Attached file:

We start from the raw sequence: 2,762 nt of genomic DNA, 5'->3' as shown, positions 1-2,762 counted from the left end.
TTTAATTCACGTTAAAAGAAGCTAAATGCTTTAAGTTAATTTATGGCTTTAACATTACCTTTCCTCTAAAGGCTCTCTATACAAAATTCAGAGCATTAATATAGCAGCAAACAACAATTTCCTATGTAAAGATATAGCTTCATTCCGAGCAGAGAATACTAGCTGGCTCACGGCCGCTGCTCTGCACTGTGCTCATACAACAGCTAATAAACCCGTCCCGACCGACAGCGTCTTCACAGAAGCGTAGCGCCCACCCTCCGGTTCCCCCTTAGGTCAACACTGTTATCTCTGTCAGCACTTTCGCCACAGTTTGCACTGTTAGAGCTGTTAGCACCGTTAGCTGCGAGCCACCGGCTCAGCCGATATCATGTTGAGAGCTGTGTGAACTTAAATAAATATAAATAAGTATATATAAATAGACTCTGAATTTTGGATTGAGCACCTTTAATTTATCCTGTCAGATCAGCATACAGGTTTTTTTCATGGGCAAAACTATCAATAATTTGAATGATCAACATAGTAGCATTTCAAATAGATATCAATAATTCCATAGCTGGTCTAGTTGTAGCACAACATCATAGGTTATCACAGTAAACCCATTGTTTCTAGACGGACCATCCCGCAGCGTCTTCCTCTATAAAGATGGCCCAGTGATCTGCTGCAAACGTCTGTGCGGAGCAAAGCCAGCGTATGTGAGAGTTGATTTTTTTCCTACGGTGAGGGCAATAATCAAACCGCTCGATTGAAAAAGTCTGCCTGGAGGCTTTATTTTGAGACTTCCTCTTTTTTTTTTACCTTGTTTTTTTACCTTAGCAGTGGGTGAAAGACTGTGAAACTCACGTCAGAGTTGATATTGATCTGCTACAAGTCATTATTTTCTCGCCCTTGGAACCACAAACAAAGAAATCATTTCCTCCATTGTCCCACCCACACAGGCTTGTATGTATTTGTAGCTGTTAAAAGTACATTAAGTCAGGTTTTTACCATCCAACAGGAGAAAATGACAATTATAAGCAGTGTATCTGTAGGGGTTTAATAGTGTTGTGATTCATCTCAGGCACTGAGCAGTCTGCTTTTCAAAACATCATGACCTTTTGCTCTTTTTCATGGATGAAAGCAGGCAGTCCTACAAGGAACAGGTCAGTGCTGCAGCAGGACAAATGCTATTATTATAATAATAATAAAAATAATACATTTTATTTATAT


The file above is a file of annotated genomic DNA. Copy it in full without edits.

We start from the raw sequence: 2,762 nt of genomic DNA, 5'->3' as shown, positions 1-2,762 counted from the left end.
TTTAATTCACGTTAAAAGAAGCTAAATGCTTTAAGTTAATTTATGGCTTTAACATTACCTTTCCTCTAAAGGCTCTCTATACAAAATTCAGAGCATTAATATAGCAGCAAACAACAATTTCCTATGTAAAGATATAGCTTCATTCCGAGCAGAGAATACTAGCTGGCTCACGGCCGCTGCTCTGCACTGTGCTCATACAACAGCTAATAAACCCGTCCCGACCGACAGCGTCTTCACAGAAGCGTAGCGCCCACCCTCCGGTTCCCCCTTAGGTCAACACTGTTATCTCTGTCAGCACTTTCGCCACAGTTTGCACTGTTAGAGCTGTTAGCACCGTTAGCTGCGAGCCACCGGCTCAGCCGATATCATGTTGAGAGCTGTGTGAACTTAAATAAATATAAATAAGTATATATAAATAGACTCTGAATTTTGGATTGAGCACCTTTAATTTATCCTGTCAGATCAGCATACAGGTTTTTTTCATGGGCAAAACTATCAATAATTTGAATGATCAACATAGTAGCATTTCAAATAGATATCAATAATTCCATAGCTGGTCTAGTTGTAGCACAACATCATAGGTTATCACAGTAAACCCATTGTTTCTAGACGGACCATCCCGCAGCGTCTTCCTCTATAAAGATGGCCCAGTGATCTGCTGCAAACGTCTGTGCGGAGCAAAGCCAGCGTATGTGAGAGTTGATTTTTTTCCTACGGTGAGGGCAATAATCAAACCGCTCGATTGAAAAAGTCTGCCTGGAGGCTTTATTTTGAGACTTCCTCTTTTTTTTTTACCTTGTTTTTTTACCTTAGCAGTGGGTGAAAGACTGTGAAACTCACGTCAGAGTTGATATTGATCTGCTACAAGTCATTATTTTCTCGCCCTTGGAACCACAAACAAAGAAATCATTTCCTCCATTGTCCCACCCACACAGGCTTGTATGTATTTGTAGCTGTTAAAAGTACATTAAGTCAGGTTTTTACCATCCAACAGGAGAAAATGACAATTATAAGCAGTGTATCTGTAGGGGTTTAATAGTGTTGTGATTCATCTCAGGCACTGAGCAGTCTGCTTTTCAAAACATCATGACCTTTTGCTCTTTTTCATGGATGAAAGCAGGCAGTCCTACAAGGAACAGGTCAGTGCTGCAGCAGGACAAATGCTATTATTATAATAATAATAAAAATAATACATTTTATTTATAT